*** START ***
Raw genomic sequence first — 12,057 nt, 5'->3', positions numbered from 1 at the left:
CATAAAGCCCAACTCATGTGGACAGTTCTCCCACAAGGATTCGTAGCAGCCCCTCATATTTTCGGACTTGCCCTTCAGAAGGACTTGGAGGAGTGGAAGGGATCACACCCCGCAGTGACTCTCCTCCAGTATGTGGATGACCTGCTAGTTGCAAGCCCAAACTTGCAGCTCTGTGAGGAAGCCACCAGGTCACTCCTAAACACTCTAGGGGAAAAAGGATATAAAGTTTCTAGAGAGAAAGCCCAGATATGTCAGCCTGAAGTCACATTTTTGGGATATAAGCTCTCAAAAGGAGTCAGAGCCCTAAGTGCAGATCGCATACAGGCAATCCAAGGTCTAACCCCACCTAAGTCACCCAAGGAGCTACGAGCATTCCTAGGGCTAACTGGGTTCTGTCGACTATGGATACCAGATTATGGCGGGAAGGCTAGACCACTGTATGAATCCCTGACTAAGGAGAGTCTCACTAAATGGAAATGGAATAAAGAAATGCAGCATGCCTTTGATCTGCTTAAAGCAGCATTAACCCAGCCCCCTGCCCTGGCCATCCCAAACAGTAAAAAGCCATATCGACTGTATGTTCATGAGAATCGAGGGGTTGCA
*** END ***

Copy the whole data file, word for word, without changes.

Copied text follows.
Raw genomic sequence first — 12,057 nt, 5'->3', positions numbered from 1 at the left:
CATAAAGCCCAACTCATGTGGACAGTTCTCCCACAAGGATTCGTAGCAGCCCCTCATATTTTCGGACTTGCCCTTCAGAAGGACTTGGAGGAGTGGAAGGGATCACACCCCGCAGTGACTCTCCTCCAGTATGTGGATGACCTGCTAGTTGCAAGCCCAAACTTGCAGCTCTGTGAGGAAGCCACCAGGTCACTCCTAAACACTCTAGGGGAAAAAGGATATAAAGTTTCTAGAGAGAAAGCCCAGATATGTCAGCCTGAAGTCACATTTTTGGGATATAAGCTCTCAAAAGGAGTCAGAGCCCTAAGTGCAGATCGCATACAGGCAATCCAAGGTCTAACCCCACCTAAGTCACCCAAGGAGCTACGAGCATTCCTAGGGCTAACTGGGTTCTGTCGACTATGGATACCAGATTATGGCGGGAAGGCTAGACCACTGTATGAATCCCTGACTAAGGAGAGTCTCACTAAATGGAAATGGAATAAAGAAATGCAGCATGCCTTTGATCTGCTTAAAGCAGCATTAACCCAGCCCCCTGCCCTGGCCATCCCAAACAGTAAAAAGCCATATCGACTGTATGTTCATGAGAATCGAGGGGTTGCA